You have heard that it was said, “An eye for an eye and a tooth for a tooth.” But I tell you not to resist an evil person. But whoever slaps you on your right cheek, turn the other to him also. (Matthew 5:38–48—NKJV)

The religious leaders of Jesus’ day taught that “an eye for an eye” allowed for personal vengeance for wrongs. Jesus Christ corrected their error and challenged His hearers to be courageous and selfless, and to live honorably in the face of suffering for righteousness’ sake. He commands willing and thoughtful sacrifice of trivial, earth-bound things. Some in our day think our Lord taught pacifism and non-resistance in this passage. This thinking is also in error. Nowhere in these verses does he call for sacrifice of conscience, testimony, or life; His intentions are quite the opposite.

In the Sermon on the Mount (Matthew 5–7), our Lord was proclaiming the spiritual qualities of enduring saints in the face of horrible evil and adversity during the Tribulation (5:1–12). Following that terrible time every obedient saint will literally “inherit the earth,” the Millennial Kingdom of Christ. Endurance of the saints will require a special spiritual understanding and obedience. Jesus states in verse 20, “Unless your righteousness exceeds the righteousness of the scribes and Pharisees, you will by no means enter the Kingdom of Heaven.” As He continued to preach, He began to quote various Old Testament laws and then to explain the original intent of God for each law, correcting the poor teaching of the Pharisees. One of these laws is the “eye for an eye” law.

“Eye for an eye” is known as the lex talionis, or “the law of retaliation.” Very similar laws are found in almost every culture, because fallen mankind retains a rudimentary perception of fairness. “Eye for an eye” seems the very essence of fair to most. God gives His unique application of this law in Exodus 21:24, Leviticus 24:20, and Deuteronomy 19:21.

All three occurrences of “eye for an eye” in the Old Testament are instructions to those in governmental authority, not to the individual citizen. The instruction was intended for those whose stewardship was to oversee the welfare of others. Personal vengeance is warned against in verses such as Leviticus 19:18, “You shall not take vengeance, nor bear any grudge against the children of your people, but you shall love your neighbor as yourself: I am the LORD.” “Do not say, ‘I will recompense evil’; wait for the LORD, and He will save you” (Proverbs 20:22). “Do not say, ‘I will do to him just as he has done to me; I will render to the man according to his work’” (Proverbs 24:29).

Take a moment to notice the context of the three “eye for an eye” passages. Exodus 21:24 has some very interesting instruction for our day, since it is “eye for an eye” applied to an instance where injury is done to a pre-born infant within his mother’s womb. This passage leaves no doubt that God values human life even before birth! Leviticus 24:20 concerns capital punishment. Deuteronomy 19:21 exhorts judges to pursue the facts and apply “eye for an eye” punishment to false witnesses. All three uses are judicial in context.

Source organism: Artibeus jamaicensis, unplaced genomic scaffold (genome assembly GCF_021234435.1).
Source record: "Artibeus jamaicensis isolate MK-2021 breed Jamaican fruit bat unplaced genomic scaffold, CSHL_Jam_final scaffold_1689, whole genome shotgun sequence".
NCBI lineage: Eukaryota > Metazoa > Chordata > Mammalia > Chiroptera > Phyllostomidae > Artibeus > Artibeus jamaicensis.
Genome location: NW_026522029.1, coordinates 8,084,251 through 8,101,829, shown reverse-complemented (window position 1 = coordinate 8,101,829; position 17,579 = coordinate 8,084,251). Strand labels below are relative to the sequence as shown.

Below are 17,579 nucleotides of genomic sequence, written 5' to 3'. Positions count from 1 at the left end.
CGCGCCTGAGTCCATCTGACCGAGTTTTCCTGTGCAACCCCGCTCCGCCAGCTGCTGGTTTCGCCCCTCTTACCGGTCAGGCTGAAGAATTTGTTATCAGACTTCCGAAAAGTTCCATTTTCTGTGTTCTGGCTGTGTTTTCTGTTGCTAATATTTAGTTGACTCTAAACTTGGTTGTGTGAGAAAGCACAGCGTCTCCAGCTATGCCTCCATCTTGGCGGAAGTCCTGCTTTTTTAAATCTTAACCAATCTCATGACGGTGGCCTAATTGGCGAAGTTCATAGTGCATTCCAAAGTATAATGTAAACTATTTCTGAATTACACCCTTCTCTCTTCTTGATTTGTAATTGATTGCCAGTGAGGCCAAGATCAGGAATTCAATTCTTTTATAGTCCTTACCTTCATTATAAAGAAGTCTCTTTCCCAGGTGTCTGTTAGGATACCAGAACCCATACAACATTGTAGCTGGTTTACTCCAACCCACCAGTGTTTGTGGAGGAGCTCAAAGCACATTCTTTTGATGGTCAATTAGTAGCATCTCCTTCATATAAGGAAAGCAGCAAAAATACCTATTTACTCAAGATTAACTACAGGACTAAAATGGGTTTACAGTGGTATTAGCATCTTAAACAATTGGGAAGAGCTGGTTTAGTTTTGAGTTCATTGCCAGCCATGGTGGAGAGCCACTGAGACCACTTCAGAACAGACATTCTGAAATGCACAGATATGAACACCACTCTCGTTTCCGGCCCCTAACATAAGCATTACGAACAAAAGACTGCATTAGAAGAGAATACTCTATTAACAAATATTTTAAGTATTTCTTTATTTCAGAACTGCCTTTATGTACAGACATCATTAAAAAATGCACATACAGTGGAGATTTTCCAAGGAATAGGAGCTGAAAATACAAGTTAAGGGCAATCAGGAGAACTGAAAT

The religious leaders of Jesus’ day had taken what God had intended for judicial vengeance and twisted it to permit personal revenge (even prescribing limits for it), contradicting God’s law. Before Jesus concluded His sermon, He turned pharisaical doctrine on its head as He uttered these original and astonishingly “golden” words: “Therefore, whatever you want men to do to you, do also to them, for this is the Law of the Prophets” (Matthew 7:12). What He is really teaching concerning “eye for an eye” is that when a believer, for the sake of righteousness, is subjected to insult (Matthew 5:39), or loss of personal property (40), or deprived of liberty (41), or pressed to let go of his diligently procured goods (42), or subjected to pleas for aid (42), that believer is to transform the ill-conceived will or wish of others and make it his own, personal choice for good.

Let it not escape your meditation that “eye for an eye, tooth for a tooth,” life for a life judicial vengeance is exactly the punishment endured by your Savior when He paid the penalty for your sin—a full penalty precisely measured according to the exacting standards of a holy God. God’s wrath was poured out on Him so that you might live. God’s wrath for your sin has been exhausted upon His Son. He fulfilled the law so that you may live under grace, justified, and live in grace toward others!

Since the “law is our schoolmaster” in the church age (Galatians 3:24), there are great lessons to be learned. Certainly, our Lord is dealing with personal revenge, not self-defense; He does not negate the rule of law or the responsibility of your protection from the state. But a believer ought to be careful to do no wrong—intended or unintended. If a believer wrongs another, he ought to be willing to make it right. Make every effort to see to it that no one, including God, suffers loss because of you. Our Lord is teaching manly strength under divine control in difficult circumstances (Romans 12:17–21, 1 Peter 2:19–25). Trust and obey.